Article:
Breaking Free From The Online Filter BubbleTia Winter | 21 May 2018
It’s a fact: we surround ourselves with people who believe more or less in the same things that we do, hold the same moral compass, and more often than not, even share most of the same likes and dislikes. In a nutshell, it’s called having friends! Whilst it’s quite healthy to want to have a circle of friends who share in our core values, it becomes quite a different scenario when we are never confronted with any opinions that differ from our own.
Protection from opposing worldviews isn’t really protection at all. It only serves to draw our circles even smaller than what they already are. Absolutely no personal growth will take place for as long as we are never confronted by a truth that differs from our own. Social psychology plays a powerful role in our lives and it shapes how we think, how we respond to certain situations and ultimately, how we act.
This is because the way we perceive ourselves in relation to the rest of the world, plays in important role in what we choose, what we believe and even how we behave. What’s more, what others think and how they respond to us, based on their opinion of us, has an impact on how we view ourselves.
This is exactly where the filter bubble comes into play. Filter bubbles are created by algorithms employed by social media sites like Facebook and are used in order to decide what information to show you. It can be argued that the idea behind these filters are perfectly innocent to start with, and even a necessary evil. The idea is to keep you engaged by filtering out certain information based on your social media tendencies.
It’s all good and well when considering the fact that social media sites like Facebook are only in a position to offer a free service due to the fact that marketing pays for the privilege, but it does have the potential to become psychologically quite damaging when we are never confronted by anything that challenges our views. Fortunately, there are plenty of areas on the Internet that are not polarized, and a casino won’t care about your political beliefs, and neither will most movie streaming services!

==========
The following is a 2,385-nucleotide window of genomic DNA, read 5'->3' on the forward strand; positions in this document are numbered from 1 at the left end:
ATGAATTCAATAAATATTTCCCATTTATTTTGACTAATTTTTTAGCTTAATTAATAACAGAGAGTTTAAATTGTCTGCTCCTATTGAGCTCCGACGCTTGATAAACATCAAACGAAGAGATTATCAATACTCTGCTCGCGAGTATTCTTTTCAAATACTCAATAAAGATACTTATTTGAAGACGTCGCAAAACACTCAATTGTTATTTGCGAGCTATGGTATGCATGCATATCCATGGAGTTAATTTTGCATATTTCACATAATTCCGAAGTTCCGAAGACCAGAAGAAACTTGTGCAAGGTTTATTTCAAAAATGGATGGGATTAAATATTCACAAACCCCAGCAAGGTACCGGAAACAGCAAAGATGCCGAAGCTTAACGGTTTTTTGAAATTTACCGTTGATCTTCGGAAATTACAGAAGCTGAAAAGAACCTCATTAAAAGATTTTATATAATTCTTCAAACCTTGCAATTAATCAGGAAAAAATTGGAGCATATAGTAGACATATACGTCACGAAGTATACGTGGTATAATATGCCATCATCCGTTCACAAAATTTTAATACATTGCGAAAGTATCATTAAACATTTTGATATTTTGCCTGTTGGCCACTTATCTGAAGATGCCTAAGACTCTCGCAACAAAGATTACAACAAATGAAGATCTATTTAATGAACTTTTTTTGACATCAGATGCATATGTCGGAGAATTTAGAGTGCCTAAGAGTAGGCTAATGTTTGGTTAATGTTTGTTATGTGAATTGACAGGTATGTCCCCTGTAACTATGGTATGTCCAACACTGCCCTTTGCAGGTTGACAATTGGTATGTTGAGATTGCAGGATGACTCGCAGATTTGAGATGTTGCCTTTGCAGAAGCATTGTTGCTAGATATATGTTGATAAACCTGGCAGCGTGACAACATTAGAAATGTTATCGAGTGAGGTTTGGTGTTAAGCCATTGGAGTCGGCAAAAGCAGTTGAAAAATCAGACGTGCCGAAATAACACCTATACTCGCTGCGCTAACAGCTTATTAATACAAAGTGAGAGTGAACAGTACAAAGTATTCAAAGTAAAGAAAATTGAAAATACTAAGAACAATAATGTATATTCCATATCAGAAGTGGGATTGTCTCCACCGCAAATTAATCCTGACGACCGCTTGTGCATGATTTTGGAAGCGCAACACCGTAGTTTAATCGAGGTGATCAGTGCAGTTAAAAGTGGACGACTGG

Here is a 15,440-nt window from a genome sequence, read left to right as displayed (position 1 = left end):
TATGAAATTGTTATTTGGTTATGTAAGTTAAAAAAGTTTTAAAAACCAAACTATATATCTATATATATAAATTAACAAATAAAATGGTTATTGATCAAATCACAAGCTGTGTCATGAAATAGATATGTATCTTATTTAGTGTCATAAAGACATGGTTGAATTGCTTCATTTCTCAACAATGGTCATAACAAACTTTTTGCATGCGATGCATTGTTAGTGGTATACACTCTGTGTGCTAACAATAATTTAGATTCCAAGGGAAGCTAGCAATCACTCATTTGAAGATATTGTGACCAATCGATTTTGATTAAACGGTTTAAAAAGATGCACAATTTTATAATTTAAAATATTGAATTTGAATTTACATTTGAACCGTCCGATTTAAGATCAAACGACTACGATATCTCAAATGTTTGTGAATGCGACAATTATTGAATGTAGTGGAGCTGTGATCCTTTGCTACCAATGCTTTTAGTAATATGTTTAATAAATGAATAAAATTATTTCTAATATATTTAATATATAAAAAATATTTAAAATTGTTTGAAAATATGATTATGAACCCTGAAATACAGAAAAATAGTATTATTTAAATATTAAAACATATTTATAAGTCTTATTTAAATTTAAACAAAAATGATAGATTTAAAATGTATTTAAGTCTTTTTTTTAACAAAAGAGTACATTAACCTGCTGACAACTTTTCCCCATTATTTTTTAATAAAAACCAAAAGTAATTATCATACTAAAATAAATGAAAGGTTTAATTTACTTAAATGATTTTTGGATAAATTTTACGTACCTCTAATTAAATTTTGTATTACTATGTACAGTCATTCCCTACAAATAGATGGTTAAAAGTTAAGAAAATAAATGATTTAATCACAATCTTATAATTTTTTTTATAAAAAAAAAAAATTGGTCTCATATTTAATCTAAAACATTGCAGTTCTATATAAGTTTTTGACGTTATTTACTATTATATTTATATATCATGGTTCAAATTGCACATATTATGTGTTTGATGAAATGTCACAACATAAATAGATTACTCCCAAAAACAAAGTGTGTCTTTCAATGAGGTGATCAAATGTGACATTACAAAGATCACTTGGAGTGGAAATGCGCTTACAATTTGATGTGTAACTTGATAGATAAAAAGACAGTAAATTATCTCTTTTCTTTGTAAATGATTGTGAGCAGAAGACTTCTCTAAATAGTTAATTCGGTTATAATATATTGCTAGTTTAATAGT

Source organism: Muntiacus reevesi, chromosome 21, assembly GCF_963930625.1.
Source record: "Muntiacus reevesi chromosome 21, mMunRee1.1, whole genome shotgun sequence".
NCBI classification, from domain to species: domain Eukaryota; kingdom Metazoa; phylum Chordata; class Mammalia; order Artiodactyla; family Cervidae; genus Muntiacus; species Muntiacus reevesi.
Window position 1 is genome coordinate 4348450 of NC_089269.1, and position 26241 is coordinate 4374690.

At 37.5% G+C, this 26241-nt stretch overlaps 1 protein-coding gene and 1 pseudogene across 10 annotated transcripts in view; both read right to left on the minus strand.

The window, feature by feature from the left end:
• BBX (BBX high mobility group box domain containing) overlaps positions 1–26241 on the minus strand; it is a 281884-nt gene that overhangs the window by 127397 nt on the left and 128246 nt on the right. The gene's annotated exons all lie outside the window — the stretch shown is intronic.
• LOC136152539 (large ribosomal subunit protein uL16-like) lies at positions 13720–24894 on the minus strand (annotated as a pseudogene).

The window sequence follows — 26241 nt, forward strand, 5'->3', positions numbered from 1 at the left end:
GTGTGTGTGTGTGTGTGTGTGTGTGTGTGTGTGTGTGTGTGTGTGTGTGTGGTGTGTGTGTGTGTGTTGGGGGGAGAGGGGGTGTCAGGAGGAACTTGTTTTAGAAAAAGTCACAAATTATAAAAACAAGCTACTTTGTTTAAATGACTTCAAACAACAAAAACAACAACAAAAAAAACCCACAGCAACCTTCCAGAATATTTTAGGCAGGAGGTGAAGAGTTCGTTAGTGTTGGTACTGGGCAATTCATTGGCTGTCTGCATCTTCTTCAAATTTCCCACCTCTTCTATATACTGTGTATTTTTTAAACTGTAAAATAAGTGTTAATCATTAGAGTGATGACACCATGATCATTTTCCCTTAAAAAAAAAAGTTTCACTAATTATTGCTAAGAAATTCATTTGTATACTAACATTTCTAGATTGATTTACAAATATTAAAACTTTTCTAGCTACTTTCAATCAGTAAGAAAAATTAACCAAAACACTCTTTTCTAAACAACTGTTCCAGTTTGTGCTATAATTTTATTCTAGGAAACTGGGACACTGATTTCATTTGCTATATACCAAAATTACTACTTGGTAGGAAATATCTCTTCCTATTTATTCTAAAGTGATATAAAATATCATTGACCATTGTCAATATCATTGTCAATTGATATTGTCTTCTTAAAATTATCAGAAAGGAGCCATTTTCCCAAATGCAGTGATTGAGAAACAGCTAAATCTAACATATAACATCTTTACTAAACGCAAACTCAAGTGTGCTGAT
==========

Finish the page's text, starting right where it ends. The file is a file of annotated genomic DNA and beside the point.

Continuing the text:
The real problem lies in the fact that we do not use social media exclusively to shop for products and services. In fact, studies show that instead, we use social media to do life. It’s quite sobering when considering that statistics show that up to 62% of Americans say that they get their daily news fix from sites like Facebook on a regular basis. Paid news sites are part of the new digital way in which we do life, and the era of the printed newspaper is fast approaching an end. The result is that we read the news online. Often, we follow news links that we find on social media. But consider now the impact that filter bubbles have on the way that we perceive the world, if the only news that we ever get to read is news that fits in with how we view the world already.
What this dynamic ends up creating is a worldview that is completely skewed and warped and even at times, given to bias and prejudice. Potentially, this ends in up in a situation where some of us will only ever learn of the good news and others will only ever be confronted with everything that is wrong with the world.
The danger is that these filters ultimately end up influencing even the decisions that we make in real, everyday life, because our views of the world have been swayed in a direction by something that was initially intended to only have an impact on our spending habits.
Software developers and other parties interested in breaking free from filter bubbles have come up with a number of possible solutions, including apps that suggest alternatives as soon as the software recognises the fact that a user is continuously gravitating towards a certain type of news site or opinion site. The onus is also on the user to seek out alternatives and to look further afield than the sites they usually search, in order to broaden their horizons and pop that bubble.
Additionally, you can seek out new friends, expand you social circle and your worldviews, and you can learn how to become comfortable with opinions that may differ to your own, but that you can reconcile with being valid, while still keeping your core values intact.
The idea is to create more balance, and there is no time for this that is better than the present.